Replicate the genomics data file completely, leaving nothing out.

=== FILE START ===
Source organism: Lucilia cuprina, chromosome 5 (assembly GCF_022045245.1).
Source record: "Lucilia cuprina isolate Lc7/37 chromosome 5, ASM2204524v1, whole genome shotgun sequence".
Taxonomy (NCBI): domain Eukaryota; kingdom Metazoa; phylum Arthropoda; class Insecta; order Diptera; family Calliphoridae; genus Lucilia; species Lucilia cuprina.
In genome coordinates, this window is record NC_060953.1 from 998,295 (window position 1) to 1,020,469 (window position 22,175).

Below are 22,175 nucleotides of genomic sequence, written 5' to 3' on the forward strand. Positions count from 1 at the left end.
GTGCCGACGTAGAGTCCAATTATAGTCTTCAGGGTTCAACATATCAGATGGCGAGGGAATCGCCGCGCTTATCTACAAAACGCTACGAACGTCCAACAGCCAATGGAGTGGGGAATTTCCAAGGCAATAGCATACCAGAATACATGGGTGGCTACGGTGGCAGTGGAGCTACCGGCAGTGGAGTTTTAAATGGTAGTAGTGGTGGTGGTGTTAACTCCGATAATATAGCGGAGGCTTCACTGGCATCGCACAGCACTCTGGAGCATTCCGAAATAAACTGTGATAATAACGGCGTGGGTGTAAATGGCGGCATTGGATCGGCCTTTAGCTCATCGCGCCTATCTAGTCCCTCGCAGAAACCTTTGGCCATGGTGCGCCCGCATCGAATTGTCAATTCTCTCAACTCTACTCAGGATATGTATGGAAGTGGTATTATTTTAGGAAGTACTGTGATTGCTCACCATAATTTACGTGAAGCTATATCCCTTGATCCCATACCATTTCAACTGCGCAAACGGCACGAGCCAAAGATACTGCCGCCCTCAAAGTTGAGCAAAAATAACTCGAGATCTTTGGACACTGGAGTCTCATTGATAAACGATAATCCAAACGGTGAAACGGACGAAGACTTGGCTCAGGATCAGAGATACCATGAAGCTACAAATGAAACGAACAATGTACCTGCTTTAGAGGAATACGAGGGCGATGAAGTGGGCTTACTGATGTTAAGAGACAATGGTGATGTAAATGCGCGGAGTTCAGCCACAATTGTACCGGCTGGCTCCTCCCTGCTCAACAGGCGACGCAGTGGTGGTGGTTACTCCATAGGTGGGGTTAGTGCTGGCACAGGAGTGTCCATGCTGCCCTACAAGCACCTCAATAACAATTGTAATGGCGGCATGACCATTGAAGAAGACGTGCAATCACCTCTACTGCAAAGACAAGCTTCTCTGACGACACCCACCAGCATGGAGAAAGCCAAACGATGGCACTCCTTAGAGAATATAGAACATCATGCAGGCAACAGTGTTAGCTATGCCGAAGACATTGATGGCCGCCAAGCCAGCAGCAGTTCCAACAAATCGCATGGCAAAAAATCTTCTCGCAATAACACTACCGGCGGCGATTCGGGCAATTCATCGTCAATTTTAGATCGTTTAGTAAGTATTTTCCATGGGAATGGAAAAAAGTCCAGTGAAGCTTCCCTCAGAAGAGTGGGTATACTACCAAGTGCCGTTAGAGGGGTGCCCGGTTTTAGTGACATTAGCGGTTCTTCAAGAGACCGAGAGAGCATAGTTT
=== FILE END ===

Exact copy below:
Source organism: Lucilia cuprina, chromosome 5 (assembly GCF_022045245.1).
Source record: "Lucilia cuprina isolate Lc7/37 chromosome 5, ASM2204524v1, whole genome shotgun sequence".
Taxonomy (NCBI): domain Eukaryota; kingdom Metazoa; phylum Arthropoda; class Insecta; order Diptera; family Calliphoridae; genus Lucilia; species Lucilia cuprina.
In genome coordinates, this window is record NC_060953.1 from 998,295 (window position 1) to 1,020,469 (window position 22,175).

Below are 22,175 nucleotides of genomic sequence, written 5' to 3' on the forward strand. Positions count from 1 at the left end.
GTGCCGACGTAGAGTCCAATTATAGTCTTCAGGGTTCAACATATCAGATGGCGAGGGAATCGCCGCGCTTATCTACAAAACGCTACGAACGTCCAACAGCCAATGGAGTGGGGAATTTCCAAGGCAATAGCATACCAGAATACATGGGTGGCTACGGTGGCAGTGGAGCTACCGGCAGTGGAGTTTTAAATGGTAGTAGTGGTGGTGGTGTTAACTCCGATAATATAGCGGAGGCTTCACTGGCATCGCACAGCACTCTGGAGCATTCCGAAATAAACTGTGATAATAACGGCGTGGGTGTAAATGGCGGCATTGGATCGGCCTTTAGCTCATCGCGCCTATCTAGTCCCTCGCAGAAACCTTTGGCCATGGTGCGCCCGCATCGAATTGTCAATTCTCTCAACTCTACTCAGGATATGTATGGAAGTGGTATTATTTTAGGAAGTACTGTGATTGCTCACCATAATTTACGTGAAGCTATATCCCTTGATCCCATACCATTTCAACTGCGCAAACGGCACGAGCCAAAGATACTGCCGCCCTCAAAGTTGAGCAAAAATAACTCGAGATCTTTGGACACTGGAGTCTCATTGATAAACGATAATCCAAACGGTGAAACGGACGAAGACTTGGCTCAGGATCAGAGATACCATGAAGCTACAAATGAAACGAACAATGTACCTGCTTTAGAGGAATACGAGGGCGATGAAGTGGGCTTACTGATGTTAAGAGACAATGGTGATGTAAATGCGCGGAGTTCAGCCACAATTGTACCGGCTGGCTCCTCCCTGCTCAACAGGCGACGCAGTGGTGGTGGTTACTCCATAGGTGGGGTTAGTGCTGGCACAGGAGTGTCCATGCTGCCCTACAAGCACCTCAATAACAATTGTAATGGCGGCATGACCATTGAAGAAGACGTGCAATCACCTCTACTGCAAAGACAAGCTTCTCTGACGACACCCACCAGCATGGAGAAAGCCAAACGATGGCACTCCTTAGAGAATATAGAACATCATGCAGGCAACAGTGTTAGCTATGCCGAAGACATTGATGGCCGCCAAGCCAGCAGCAGTTCCAACAAATCGCATGGCAAAAAATCTTCTCGCAATAACACTACCGGCGGCGATTCGGGCAATTCATCGTCAATTTTAGATCGTTTAGTAAGTATTTTCCATGGGAATGGAAAAAAGTCCAGTGAAGCTTCCCTCAGAAGAGTGGGTATACTACCAAGTGCCGTTAGAGGGGTGCCCGGTTTTAGTGACATTAGCGGTTCTTCAAGAGACCGAGAGAGCATAGTTT